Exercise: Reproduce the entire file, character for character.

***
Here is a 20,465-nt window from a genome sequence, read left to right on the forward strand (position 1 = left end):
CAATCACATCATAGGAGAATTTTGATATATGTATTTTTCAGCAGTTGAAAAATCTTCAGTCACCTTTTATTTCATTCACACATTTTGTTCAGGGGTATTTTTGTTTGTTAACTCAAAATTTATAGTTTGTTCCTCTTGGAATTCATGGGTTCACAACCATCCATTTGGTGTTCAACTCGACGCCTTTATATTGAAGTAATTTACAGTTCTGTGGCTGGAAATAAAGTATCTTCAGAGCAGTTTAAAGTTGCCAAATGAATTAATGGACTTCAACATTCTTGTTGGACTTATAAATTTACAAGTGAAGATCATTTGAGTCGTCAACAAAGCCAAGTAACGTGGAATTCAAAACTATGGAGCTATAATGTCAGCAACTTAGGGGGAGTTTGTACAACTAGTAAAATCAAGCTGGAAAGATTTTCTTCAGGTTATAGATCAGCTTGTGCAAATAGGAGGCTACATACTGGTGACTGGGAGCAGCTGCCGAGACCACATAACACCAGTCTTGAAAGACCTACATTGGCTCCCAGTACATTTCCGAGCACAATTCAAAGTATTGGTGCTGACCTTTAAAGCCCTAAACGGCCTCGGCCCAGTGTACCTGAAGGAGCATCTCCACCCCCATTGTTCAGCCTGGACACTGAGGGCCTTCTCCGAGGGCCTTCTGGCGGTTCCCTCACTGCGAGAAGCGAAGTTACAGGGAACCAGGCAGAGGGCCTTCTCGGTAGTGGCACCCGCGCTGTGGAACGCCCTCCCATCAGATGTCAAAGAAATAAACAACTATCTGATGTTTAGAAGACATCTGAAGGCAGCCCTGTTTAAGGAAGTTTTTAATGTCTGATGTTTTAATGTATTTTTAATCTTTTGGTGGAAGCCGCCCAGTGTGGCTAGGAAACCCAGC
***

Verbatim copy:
Here is a 20,465-nt window from a genome sequence, read left to right on the forward strand (position 1 = left end):
CAATCACATCATAGGAGAATTTTGATATATGTATTTTTCAGCAGTTGAAAAATCTTCAGTCACCTTTTATTTCATTCACACATTTTGTTCAGGGGTATTTTTGTTTGTTAACTCAAAATTTATAGTTTGTTCCTCTTGGAATTCATGGGTTCACAACCATCCATTTGGTGTTCAACTCGACGCCTTTATATTGAAGTAATTTACAGTTCTGTGGCTGGAAATAAAGTATCTTCAGAGCAGTTTAAAGTTGCCAAATGAATTAATGGACTTCAACATTCTTGTTGGACTTATAAATTTACAAGTGAAGATCATTTGAGTCGTCAACAAAGCCAAGTAACGTGGAATTCAAAACTATGGAGCTATAATGTCAGCAACTTAGGGGGAGTTTGTACAACTAGTAAAATCAAGCTGGAAAGATTTTCTTCAGGTTATAGATCAGCTTGTGCAAATAGGAGGCTACATACTGGTGACTGGGAGCAGCTGCCGAGACCACATAACACCAGTCTTGAAAGACCTACATTGGCTCCCAGTACATTTCCGAGCACAATTCAAAGTATTGGTGCTGACCTTTAAAGCCCTAAACGGCCTCGGCCCAGTGTACCTGAAGGAGCATCTCCACCCCCATTGTTCAGCCTGGACACTGAGGGCCTTCTCCGAGGGCCTTCTGGCGGTTCCCTCACTGCGAGAAGCGAAGTTACAGGGAACCAGGCAGAGGGCCTTCTCGGTAGTGGCACCCGCGCTGTGGAACGCCCTCCCATCAGATGTCAAAGAAATAAACAACTATCTGATGTTTAGAAGACATCTGAAGGCAGCCCTGTTTAAGGAAGTTTTTAATGTCTGATGTTTTAATGTATTTTTAATCTTTTGGTGGAAGCCGCCCAGTGTGGCTAGGAAACCCAGC